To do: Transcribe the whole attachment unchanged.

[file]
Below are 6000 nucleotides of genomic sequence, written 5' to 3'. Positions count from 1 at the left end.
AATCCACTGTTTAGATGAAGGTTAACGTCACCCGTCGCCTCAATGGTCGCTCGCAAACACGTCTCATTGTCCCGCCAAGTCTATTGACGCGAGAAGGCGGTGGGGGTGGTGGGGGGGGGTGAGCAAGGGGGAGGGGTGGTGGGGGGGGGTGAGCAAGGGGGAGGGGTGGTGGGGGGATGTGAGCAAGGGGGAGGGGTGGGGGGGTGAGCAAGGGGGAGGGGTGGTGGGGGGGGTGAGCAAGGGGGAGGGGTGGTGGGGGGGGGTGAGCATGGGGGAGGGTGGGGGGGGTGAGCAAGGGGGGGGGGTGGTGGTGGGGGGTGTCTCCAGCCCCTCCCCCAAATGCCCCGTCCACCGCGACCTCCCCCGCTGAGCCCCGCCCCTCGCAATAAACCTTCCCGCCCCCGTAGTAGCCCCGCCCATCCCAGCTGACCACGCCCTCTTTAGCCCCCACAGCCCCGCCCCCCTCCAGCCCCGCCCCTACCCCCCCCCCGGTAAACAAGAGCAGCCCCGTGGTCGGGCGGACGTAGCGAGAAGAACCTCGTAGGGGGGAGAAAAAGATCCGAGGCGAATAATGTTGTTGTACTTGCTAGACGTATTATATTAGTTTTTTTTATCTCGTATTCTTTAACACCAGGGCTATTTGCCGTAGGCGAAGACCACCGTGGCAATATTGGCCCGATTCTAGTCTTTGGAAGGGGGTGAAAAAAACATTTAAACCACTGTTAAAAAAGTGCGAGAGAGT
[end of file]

Below are 6000 nucleotides of genomic sequence, written 5' to 3'. Positions count from 1 at the left end.
AATCCACTGTTTAGATGAAGGTTAACGTCACCCGTCGCCTCAATGGTCGCTCGCAAACACGTCTCATTGTCCCGCCAAGTCTATTGACGCGAGAAGGCGGTGGGGGTGGTGGGGGGGGGTGAGCAAGGGGGAGGGGTGGTGGGGGGGGGTGAGCAAGGGGGAGGGGTGGTGGGGGGATGTGAGCAAGGGGGAGGGGTGGGGGGGTGAGCAAGGGGGAGGGGTGGTGGGGGGGGTGAGCAAGGGGGAGGGGTGGTGGGGGGGGGTGAGCATGGGGGAGGGTGGGGGGGGTGAGCAAGGGGGGGGGGTGGTGGTGGGGGGTGTCTCCAGCCCCTCCCCCAAATGCCCCGTCCACCGCGACCTCCCCCGCTGAGCCCCGCCCCTCGCAATAAACCTTCCCGCCCCCGTAGTAGCCCCGCCCATCCCAGCTGACCACGCCCTCTTTAGCCCCCACAGCCCCGCCCCCCTCCAGCCCCGCCCCTACCCCCCCCCCGGTAAACAAGAGCAGCCCCGTGGTCGGGCGGACGTAGCGAGAAGAACCTCGTAGGGGGGAGAAAAAGATCCGAGGCGAATAATGTTGTTGTACTTGCTAGACGTATTATATTAGTTTTTTTTATCTCGTATTCTTTAACACCAGGGCTATTTGCCGTAGGCGAAGACCACCGTGGCAATATTGGCCCGATTCTAGTCTTTGGAAGGGGGTGAAAAAAACATTTAAACCACTGTTAAAAAAGTGCGAGAGAGT